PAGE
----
October 21, 2021

I, Science

The science magazine of Imperial College

Ushashi Basu dives into why this Netflix’s docu-series is an invigorating and worthy approach to the lives of her favourite animals.

Ushashi Basu
28th July 2021

Our screens are saturated with shows about penguins. Most are hours and hours of aerial footage, of Emperor and/or King Penguins waddling through endless expanses of ice and snow. A sombre voiceover tells you just how much danger penguins are in because of climate change, followed by a swift shot of a penguin being eaten whole by a killer whale. As the proud adopted mother of an African Penguin, scenes like these, although grounding, leave me rattled and teary-eyed, but also averse to nature documentaries.

Enter Penguin Town, Netflix’s new docu-series that follows a colony of African Penguins in Simon’s Town, South Africa over a period of six months. Covering the dramas of breeding season, our protagonists have only one thing on their mind: mating. More specifically, mating their way out of extinction. They also have to avoid being accosted by tourists and beachgoers and being attacked by seagulls and cats and dogs…their environment is not ideal. Even so, watching their life journey under these tricky conditions – having to find a suitable partner, a safe home and feeding their chicks – is far from terrifying.

Instead, Penguin Town is a comforting show that really encompasses the spirit of penguins. These creatures fall over a hundred times and cover very little distance on their 8-inch legs, but they never give up. Filmed from a height no greater than 3 feet and narrated by comedian Patton Oswalt, this is a show not about the role humans play in the natural world, but about penguins and how they take on this world, one flipper at a time. These tough cookies have backstories more vivid than any character from a modern YA novel and through abundant humour and a general lack of jeopardy, the narrative that Penguin Town builds is a much-needed breather from other animal documentaries.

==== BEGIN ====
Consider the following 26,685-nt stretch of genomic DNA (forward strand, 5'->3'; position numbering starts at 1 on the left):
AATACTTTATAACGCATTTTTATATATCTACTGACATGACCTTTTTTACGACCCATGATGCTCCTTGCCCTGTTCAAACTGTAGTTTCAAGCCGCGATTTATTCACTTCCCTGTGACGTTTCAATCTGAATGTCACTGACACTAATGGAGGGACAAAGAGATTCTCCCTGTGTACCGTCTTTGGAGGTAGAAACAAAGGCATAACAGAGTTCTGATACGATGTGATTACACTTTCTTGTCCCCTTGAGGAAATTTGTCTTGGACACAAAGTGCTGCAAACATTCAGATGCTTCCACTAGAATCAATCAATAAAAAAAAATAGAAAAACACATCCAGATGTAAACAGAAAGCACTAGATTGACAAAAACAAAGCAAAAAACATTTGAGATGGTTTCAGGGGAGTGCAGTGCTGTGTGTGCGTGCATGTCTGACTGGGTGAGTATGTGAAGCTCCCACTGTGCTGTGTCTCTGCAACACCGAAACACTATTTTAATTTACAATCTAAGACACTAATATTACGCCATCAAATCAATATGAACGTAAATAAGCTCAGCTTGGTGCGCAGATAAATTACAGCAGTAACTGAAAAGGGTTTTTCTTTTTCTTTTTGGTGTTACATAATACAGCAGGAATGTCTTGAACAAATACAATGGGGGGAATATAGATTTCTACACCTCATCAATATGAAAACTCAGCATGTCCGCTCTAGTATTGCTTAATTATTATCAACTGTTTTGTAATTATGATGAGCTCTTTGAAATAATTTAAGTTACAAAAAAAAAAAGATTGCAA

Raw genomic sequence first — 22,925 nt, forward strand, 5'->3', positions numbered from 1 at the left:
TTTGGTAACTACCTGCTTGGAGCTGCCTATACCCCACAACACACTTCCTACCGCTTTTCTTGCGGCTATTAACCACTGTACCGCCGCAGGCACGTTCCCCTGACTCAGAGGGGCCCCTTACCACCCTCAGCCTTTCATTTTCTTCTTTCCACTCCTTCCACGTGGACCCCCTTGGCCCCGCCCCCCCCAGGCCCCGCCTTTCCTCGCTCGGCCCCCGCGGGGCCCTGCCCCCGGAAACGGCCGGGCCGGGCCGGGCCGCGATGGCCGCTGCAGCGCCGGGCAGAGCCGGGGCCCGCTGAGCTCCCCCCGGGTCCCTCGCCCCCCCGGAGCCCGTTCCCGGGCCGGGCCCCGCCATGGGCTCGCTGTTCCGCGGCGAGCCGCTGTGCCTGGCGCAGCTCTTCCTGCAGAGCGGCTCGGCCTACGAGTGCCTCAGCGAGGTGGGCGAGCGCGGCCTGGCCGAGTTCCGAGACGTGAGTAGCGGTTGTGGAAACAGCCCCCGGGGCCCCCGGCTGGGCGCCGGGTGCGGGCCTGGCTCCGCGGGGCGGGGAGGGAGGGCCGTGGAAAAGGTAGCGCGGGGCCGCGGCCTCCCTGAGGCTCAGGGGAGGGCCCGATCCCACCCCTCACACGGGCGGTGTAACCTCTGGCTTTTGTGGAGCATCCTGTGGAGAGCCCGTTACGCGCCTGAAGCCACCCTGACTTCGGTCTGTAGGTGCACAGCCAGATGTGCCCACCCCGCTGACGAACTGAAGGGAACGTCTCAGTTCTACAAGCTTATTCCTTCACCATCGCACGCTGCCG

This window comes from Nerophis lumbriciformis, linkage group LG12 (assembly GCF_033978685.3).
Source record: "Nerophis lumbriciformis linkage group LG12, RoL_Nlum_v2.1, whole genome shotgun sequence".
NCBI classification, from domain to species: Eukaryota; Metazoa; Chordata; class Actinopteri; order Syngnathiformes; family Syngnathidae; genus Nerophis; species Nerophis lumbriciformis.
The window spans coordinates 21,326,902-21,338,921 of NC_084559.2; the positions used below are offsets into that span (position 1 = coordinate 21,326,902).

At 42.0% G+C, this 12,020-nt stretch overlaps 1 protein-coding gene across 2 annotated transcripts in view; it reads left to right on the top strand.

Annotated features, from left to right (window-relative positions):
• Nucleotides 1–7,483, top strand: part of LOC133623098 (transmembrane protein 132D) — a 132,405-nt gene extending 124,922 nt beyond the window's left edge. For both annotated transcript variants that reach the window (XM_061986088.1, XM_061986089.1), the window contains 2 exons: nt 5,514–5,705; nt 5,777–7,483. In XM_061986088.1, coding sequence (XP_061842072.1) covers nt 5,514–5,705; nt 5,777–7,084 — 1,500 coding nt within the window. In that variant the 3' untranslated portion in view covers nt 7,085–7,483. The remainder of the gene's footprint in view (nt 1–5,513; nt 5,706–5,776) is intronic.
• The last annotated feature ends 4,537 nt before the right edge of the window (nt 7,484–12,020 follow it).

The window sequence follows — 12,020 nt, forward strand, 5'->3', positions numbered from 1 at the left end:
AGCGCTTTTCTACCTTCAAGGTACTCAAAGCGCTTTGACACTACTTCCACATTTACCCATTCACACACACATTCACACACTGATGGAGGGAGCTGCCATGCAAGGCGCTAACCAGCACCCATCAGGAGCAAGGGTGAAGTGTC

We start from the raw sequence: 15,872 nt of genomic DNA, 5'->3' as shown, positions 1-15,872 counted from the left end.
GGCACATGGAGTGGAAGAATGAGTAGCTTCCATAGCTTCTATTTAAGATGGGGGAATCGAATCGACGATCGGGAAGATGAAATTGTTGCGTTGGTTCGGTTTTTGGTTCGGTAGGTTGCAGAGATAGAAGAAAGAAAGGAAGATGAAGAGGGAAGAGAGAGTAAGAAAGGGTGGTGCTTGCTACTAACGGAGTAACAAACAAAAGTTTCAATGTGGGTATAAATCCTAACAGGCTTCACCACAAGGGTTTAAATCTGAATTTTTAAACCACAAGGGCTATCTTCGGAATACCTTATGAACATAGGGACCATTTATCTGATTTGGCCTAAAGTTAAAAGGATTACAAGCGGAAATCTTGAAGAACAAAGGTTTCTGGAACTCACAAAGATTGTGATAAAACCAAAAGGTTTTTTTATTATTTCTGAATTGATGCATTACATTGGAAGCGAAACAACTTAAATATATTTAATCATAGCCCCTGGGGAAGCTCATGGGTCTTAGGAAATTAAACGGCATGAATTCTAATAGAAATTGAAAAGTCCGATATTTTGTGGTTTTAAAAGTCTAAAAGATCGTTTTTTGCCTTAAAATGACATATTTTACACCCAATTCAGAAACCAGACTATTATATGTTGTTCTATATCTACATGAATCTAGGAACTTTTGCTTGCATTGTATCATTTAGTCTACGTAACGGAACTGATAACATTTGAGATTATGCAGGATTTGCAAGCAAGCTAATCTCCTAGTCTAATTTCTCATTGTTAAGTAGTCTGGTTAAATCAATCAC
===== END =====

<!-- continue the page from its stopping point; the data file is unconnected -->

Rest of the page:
Often animals that need our help go under the radar because we prefer to watch, learn about, and donate money to cuter and more appealing animals. This phenomenon is known as selective sympathy, and it unfairly affects endangered animals that are…ugly (African Wildlife Foundation, 2018). Unfortunately, African Penguins, particularly the younger ones, aren’t part of the cute penguin bunch, and their obnoxious braying doesn’t help their cause. But in making them lovable characters, Penguin Town helps ensure they get our attention too. Usually it’s the tall and majestic emperor penguins or the shorter king penguins that make it to the front of the camera. But according to the IUCN red list, these two species are of far less concern than African penguins, who are endangered.

Additionally, owing to commercial overfishing, African Penguins are compelled to shift their diet from sardines to anchovies, which is not nutritionally sufficient. This lack of suitable prey, along with oil spills and habitat destruction, has been the primary cause of decline in African Penguin populations. In 2019, the breeding population fell to 20,850 pairs, an all-time low (Sherley et al., 2020). Furthermore, their colonies are mostly found in the Western Cape of South Africa, specifically around Boulders Beach near Simon’s Town and in Stony Point, Betty’s Bay. Both have become popular tourist destinations, meaning that these penguins must live among humans as well as natural predators.

Penguin Town discusses all these difficult facts, but not in a way that is overwhelming for watchers. With plenty of puns packed into eight short episodes, it tells you everything you need to know about African Penguins and their biology, without you shedding a single tear. Rather than a feeling of helplessness from the tough reality of climate change, the penguin-centric narrative of the show encourages you to act in any way you can; even just as a tourist, you can stay out of their way when they head to sea to find food for their starving broods. 

Everything about climate change and consequent biodiversity loss is grim. We are caught in an elaborate dance with what needs to be done and what is being done. Instead of succumbing to the compassion fatigue created by sad documentaries, watching Penguin Town, and familiarising yourself with African Penguins is, in my humble opinion, a good place to start.

Penguin Town is available to stream now on Netflix.


Ushashi is currently pursuing a master’s degree in Science Communication at Imperial College London. She is also the social media manager of I, Science. She loves all kinds of penguins and advocates for penguin conservation efforts whenever, wherever.

References:

  1. African Wildlife Foundation (2018) Selective Sympathy. https://campaign.awf.org/selective-sympathy (Accessed 27/07/2021)
  2. Sherley, R. B., Crawford, R., de Blocq, A. D., Dyer, B. M., Geldenhuys, D., Hagen, C., Kemper, J., Makhado, A. B., Pichegru, L., Tom, D., Upfold, L., Visagie, J., Waller, L. J., & Winker, H. (2020). The conservation status and population decline of the African penguin deconstructed in space and time. Ecology and evolution10(15), 8506–8516. https://doi.org/10.1002/ece3.6554
  3. Veríssimo, D., and Smith, B., 2017. When it comes to conservation, are ugly animals a lost cause? Smithsonian Magazine, https://www.smithsonianmag.com/science-nature/are-ugly-animals-lost-cause-180963807/ (Accesses 27/07/2021)